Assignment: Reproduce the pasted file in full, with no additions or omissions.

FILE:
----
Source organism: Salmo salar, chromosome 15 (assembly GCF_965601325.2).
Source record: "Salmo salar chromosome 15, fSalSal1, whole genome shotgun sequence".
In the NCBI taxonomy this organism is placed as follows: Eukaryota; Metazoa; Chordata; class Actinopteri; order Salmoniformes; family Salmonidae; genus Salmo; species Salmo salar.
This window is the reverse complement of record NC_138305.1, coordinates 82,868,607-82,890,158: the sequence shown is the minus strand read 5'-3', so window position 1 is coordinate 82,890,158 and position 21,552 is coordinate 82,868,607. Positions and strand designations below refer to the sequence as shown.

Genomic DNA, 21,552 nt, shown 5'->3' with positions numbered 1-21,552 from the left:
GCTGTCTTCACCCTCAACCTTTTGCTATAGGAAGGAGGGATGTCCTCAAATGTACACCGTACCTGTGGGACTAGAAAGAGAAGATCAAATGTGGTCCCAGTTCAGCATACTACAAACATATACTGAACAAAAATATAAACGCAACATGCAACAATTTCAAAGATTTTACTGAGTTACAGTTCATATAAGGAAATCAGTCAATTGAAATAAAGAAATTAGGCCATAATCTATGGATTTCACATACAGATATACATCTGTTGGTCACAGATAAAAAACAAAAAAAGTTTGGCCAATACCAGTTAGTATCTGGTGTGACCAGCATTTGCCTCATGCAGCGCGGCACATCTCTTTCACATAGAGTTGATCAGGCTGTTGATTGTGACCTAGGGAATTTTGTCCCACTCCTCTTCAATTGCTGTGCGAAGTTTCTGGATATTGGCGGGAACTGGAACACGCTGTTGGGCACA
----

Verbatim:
Source organism: Salmo salar, chromosome 15 (assembly GCF_965601325.2).
Source record: "Salmo salar chromosome 15, fSalSal1, whole genome shotgun sequence".
In the NCBI taxonomy this organism is placed as follows: Eukaryota; Metazoa; Chordata; class Actinopteri; order Salmoniformes; family Salmonidae; genus Salmo; species Salmo salar.
This window is the reverse complement of record NC_138305.1, coordinates 82,868,607-82,890,158: the sequence shown is the minus strand read 5'-3', so window position 1 is coordinate 82,890,158 and position 21,552 is coordinate 82,868,607. Positions and strand designations below refer to the sequence as shown.

Genomic DNA, 21,552 nt, shown 5'->3' with positions numbered 1-21,552 from the left:
GCTGTCTTCACCCTCAACCTTTTGCTATAGGAAGGAGGGATGTCCTCAAATGTACACCGTACCTGTGGGACTAGAAAGAGAAGATCAAATGTGGTCCCAGTTCAGCATACTACAAACATATACTGAACAAAAATATAAACGCAACATGCAACAATTTCAAAGATTTTACTGAGTTACAGTTCATATAAGGAAATCAGTCAATTGAAATAAAGAAATTAGGCCATAATCTATGGATTTCACATACAGATATACATCTGTTGGTCACAGATAAAAAACAAAAAAAGTTTGGCCAATACCAGTTAGTATCTGGTGTGACCAGCATTTGCCTCATGCAGCGCGGCACATCTCTTTCACATAGAGTTGATCAGGCTGTTGATTGTGACCTAGGGAATTTTGTCCCACTCCTCTTCAATTGCTGTGCGAAGTTTCTGGATATTGGCGGGAACTGGAACACGCTGTTGGGCACA